There is no denying the fact that Pakistan, ethnically and geographically, is a diverse country. It has a number of historical and cultural heritage sites. A huge number of picturesque spots – 800 plus sites – in Pakistan have potential to transform the country into a tourism hub. It is a naturally diverse country, has all the four seasons, possesses a marvellous topography and offers fine food texture. Its four provinces and other areas have unique features; Punjab is dubbed as the land of saints and has multiple places to be visited, Sindh is the land of ancient civilization with Mohenjo-Daro at its core. Khyber Pakhtunkhwa is blessed with rich Pashtun culture and multiple places to be explored. Folk rituals of Chitral attract many tourists.

Pakistan has six properties inscribed on the World Heritage List – Archaeological Ruins at Moenjodaro (1980), Buddhist Ruins of Takht-i-Bahi and Neighbouring City Remains at Sahr-i-Bahlol (1980), Fort and Shalamar Gardens in Lahore (1981), Historical Monuments at Makli, Thatta (1981), Rohtas Fort (1997) and Taxila (1980). The country’s geography is a mix of deserts, islands, plains, forests and lakes. Its northern areas are among the most attractive tourist sites around the world. Southern areas of the country are unique in their own way, with Ziarat and Gwadar as best sites. Coast of Sindh, Makli Necropolis, Thar Desert and Mohenjo-Daro are sites to be visited in Sindh. Punjab has Cholistan Desert, Monroe Island, Badshahi Mosque, Lahore Fort and Hiran Minar. Hunza Valley, Swat Valley, Fairy Meadows, Chitral and Kalash, Neelum valley, Arang Khel, Attabad Lake, Babusar Top, K-2, and Khunjerab Pass are among top places the tourists are most attracted to.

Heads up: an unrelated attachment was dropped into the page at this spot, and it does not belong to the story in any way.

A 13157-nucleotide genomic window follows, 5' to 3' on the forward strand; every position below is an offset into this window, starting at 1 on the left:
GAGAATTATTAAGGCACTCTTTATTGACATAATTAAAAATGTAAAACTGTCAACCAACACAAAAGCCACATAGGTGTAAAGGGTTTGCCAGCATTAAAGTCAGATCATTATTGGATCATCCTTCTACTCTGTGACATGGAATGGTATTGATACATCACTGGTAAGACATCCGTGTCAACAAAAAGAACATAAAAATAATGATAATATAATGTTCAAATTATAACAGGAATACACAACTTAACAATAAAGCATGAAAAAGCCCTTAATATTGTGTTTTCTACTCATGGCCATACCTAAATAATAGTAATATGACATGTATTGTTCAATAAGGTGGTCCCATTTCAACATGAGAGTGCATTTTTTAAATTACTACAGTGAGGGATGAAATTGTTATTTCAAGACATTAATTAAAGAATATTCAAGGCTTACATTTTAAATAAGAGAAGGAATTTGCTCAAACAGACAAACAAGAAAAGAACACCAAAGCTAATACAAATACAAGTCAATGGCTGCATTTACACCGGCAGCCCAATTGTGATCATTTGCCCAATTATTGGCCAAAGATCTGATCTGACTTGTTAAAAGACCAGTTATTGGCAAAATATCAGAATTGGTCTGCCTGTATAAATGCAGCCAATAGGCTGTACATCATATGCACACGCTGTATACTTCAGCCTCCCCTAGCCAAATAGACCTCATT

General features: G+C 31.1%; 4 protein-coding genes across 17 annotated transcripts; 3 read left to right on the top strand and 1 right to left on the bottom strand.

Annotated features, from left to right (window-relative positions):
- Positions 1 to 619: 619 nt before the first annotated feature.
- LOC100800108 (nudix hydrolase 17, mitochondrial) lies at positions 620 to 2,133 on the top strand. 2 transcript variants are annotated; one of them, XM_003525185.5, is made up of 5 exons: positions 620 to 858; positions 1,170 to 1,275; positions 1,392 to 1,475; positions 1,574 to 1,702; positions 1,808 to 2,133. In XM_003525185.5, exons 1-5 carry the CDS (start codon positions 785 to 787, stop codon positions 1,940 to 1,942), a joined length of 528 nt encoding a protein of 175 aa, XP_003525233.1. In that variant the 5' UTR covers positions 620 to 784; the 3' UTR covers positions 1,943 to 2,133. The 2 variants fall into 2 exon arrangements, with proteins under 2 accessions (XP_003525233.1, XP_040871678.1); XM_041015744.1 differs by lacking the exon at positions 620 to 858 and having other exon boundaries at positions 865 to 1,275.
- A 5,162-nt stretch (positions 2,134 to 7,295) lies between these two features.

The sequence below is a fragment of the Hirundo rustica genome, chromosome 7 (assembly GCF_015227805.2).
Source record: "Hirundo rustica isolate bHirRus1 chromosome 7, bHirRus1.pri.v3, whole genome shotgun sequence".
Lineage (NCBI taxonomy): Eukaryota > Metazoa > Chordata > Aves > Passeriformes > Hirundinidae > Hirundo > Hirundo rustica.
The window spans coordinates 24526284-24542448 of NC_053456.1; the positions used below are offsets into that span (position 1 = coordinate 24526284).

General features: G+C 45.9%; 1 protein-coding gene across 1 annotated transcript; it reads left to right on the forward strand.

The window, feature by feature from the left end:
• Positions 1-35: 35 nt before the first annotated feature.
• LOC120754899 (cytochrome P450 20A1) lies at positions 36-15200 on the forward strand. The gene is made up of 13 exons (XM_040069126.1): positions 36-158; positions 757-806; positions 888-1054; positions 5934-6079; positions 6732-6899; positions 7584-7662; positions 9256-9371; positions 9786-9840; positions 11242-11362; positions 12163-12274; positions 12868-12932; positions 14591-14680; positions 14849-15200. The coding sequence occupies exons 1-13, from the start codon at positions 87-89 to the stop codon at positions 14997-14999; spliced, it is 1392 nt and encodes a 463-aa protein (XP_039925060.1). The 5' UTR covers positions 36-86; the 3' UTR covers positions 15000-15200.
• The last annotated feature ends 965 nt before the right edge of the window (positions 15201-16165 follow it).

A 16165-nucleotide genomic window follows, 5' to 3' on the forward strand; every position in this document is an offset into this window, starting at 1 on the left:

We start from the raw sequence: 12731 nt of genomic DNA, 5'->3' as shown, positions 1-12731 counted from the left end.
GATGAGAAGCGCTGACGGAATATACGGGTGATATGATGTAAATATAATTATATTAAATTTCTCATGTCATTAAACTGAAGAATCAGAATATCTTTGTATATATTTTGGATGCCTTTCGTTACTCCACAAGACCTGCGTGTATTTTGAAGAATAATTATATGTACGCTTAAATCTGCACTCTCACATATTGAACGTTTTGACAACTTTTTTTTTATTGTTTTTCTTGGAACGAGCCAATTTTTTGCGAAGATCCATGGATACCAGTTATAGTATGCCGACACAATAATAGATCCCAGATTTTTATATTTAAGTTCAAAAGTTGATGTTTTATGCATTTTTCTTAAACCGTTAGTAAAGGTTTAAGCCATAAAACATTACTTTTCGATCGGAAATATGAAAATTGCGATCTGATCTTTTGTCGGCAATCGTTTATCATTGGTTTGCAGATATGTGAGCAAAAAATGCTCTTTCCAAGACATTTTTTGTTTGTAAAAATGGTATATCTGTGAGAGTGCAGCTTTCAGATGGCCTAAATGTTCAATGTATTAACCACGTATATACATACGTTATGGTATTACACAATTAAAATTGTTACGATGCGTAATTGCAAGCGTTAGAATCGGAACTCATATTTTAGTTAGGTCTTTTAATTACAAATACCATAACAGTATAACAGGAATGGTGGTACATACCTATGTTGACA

Religious tourism in Pakistan
Religious tourism is an integral part of religion. Pakistan has various religious sites that are sacred to, and are visited by, pilgrims especially from Sikh, Hindu, Buddhist, and Islamic communities. Christians travelling to Jerusalem and Muslims travelling to Makkah are prime examples of religious tourism.